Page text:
Representative, especially for people who may have been busy living their lives over the long weekend, not underestimating the import here, walk us through why you and your colleagues did what you did, and what happens next.


So thank you so much for having me.

I wanted to just let you know, so S.B.7 is the so-called voter integrity, election integrity bill that the Republican-controlled legislature presented. They presented it to the full body on the 139th day of a 140-day session. So, for them to go around saying that this was their priority bill, they sure did wait to the end to present one of their priorities.

But this bill has been through so many iterations. I mean, it went from being a 40-page document to a 70-page document almost overnight, with measures that were not even vetted in the public eye. They were not presented to the public and for public input.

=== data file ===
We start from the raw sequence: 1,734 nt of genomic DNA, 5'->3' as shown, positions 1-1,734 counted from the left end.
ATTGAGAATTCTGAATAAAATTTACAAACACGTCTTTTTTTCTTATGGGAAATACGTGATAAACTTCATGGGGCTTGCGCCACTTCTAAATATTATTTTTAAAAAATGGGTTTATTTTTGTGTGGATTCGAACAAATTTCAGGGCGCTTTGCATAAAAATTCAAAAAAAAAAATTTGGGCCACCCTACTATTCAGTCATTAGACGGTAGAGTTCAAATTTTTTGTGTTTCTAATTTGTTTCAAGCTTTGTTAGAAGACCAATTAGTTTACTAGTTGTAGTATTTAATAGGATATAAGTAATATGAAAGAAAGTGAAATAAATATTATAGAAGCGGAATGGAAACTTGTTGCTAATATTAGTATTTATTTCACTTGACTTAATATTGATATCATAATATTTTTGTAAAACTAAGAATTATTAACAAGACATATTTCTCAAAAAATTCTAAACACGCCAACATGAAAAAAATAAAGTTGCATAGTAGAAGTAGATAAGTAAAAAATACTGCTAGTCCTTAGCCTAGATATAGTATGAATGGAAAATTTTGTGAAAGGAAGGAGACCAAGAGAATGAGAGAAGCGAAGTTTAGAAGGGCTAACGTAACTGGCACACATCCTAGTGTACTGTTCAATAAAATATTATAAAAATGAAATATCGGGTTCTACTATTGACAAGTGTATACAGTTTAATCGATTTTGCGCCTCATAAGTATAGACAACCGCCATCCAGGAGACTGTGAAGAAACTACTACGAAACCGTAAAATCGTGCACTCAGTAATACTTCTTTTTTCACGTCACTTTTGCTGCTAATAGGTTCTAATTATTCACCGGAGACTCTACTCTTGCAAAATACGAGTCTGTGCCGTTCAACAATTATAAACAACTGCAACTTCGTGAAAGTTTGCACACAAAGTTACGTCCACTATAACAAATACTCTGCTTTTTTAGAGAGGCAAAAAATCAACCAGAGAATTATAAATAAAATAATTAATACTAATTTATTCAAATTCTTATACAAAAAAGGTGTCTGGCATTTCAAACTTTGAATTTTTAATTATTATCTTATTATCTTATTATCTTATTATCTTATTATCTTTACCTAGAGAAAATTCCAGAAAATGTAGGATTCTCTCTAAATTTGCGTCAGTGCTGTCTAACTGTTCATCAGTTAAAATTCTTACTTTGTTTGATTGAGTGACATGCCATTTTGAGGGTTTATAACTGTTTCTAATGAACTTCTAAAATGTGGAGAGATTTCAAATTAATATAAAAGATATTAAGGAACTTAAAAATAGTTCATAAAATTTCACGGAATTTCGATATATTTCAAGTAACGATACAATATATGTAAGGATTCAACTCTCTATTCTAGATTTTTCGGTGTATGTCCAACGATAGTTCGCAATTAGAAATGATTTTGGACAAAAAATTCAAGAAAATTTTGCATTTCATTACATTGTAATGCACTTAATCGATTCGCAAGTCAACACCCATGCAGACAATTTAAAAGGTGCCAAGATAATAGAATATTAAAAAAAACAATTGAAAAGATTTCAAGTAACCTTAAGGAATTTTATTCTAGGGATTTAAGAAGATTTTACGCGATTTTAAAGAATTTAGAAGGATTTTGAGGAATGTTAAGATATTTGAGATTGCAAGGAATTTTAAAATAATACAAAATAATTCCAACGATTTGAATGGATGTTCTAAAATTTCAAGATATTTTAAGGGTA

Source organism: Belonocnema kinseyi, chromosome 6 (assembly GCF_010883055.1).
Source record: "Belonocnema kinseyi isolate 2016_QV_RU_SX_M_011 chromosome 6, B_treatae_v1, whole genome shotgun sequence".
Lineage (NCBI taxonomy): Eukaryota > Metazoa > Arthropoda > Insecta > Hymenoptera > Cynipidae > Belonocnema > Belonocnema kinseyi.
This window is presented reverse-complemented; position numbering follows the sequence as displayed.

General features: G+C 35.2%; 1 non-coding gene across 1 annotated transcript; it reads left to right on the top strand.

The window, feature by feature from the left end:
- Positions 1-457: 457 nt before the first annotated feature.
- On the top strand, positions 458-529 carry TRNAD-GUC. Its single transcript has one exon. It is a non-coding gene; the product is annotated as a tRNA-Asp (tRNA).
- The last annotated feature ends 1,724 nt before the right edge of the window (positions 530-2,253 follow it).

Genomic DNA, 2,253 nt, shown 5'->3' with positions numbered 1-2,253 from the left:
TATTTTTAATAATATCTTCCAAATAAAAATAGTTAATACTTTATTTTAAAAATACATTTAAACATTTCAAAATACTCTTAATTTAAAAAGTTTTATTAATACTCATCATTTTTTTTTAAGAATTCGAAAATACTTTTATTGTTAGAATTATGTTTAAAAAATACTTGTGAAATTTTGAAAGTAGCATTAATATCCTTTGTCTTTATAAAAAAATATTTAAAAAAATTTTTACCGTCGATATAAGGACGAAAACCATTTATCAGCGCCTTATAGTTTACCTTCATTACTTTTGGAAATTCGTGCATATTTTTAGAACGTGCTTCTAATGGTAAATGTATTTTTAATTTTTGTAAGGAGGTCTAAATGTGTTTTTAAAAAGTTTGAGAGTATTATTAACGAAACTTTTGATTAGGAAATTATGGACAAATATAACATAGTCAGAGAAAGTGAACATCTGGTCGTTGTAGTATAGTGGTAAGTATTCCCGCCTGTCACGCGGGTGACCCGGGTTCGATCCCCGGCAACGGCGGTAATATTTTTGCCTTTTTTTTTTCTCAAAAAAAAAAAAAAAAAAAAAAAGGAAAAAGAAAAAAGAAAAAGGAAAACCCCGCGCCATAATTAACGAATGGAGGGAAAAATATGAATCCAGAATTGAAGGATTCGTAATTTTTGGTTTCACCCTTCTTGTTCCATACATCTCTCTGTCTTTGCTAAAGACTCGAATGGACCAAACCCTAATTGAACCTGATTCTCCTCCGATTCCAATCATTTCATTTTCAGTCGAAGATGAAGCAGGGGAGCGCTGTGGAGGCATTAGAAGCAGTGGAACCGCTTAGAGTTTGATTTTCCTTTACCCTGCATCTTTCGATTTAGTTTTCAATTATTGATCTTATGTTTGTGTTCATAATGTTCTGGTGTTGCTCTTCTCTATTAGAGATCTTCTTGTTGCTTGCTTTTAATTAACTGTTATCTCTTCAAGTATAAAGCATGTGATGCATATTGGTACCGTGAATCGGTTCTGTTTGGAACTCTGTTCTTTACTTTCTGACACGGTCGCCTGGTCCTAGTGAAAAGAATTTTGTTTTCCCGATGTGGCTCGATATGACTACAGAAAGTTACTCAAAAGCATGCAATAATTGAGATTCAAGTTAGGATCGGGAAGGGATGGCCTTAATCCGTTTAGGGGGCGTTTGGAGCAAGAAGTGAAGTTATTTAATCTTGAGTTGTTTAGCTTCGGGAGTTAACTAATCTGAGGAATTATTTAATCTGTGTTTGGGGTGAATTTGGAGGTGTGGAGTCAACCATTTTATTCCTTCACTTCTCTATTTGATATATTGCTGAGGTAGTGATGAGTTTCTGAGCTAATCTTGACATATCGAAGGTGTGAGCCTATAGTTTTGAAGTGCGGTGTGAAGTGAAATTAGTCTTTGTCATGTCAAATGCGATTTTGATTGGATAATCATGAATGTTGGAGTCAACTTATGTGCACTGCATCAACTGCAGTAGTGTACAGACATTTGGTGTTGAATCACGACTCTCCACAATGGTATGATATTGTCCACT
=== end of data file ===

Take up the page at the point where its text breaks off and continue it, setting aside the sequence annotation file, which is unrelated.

So this, to me, is evidence that they are trying to pass measures without really hearing the voices of Texans, who this will greatly impact in the end. So, this bill has been put forth. It was put forth it had so many powerful measures in it.

Like what you said about Sunday voting, what they did was, they really tried to limit the Souls to the Polls, from changing the start of early voting on Sunday from 12:00 p.m. to 1:00 p.m. And we know that people will get disengaged, and then the momentum will be lost when people are trying to leave church and get straight to the polls.

So, we envision this bill coming back in a special session, which we were anticipating any way to take up redistricting. So, maybe in September, we will see these measures come back. But I expect them to try to put -- make them even worse.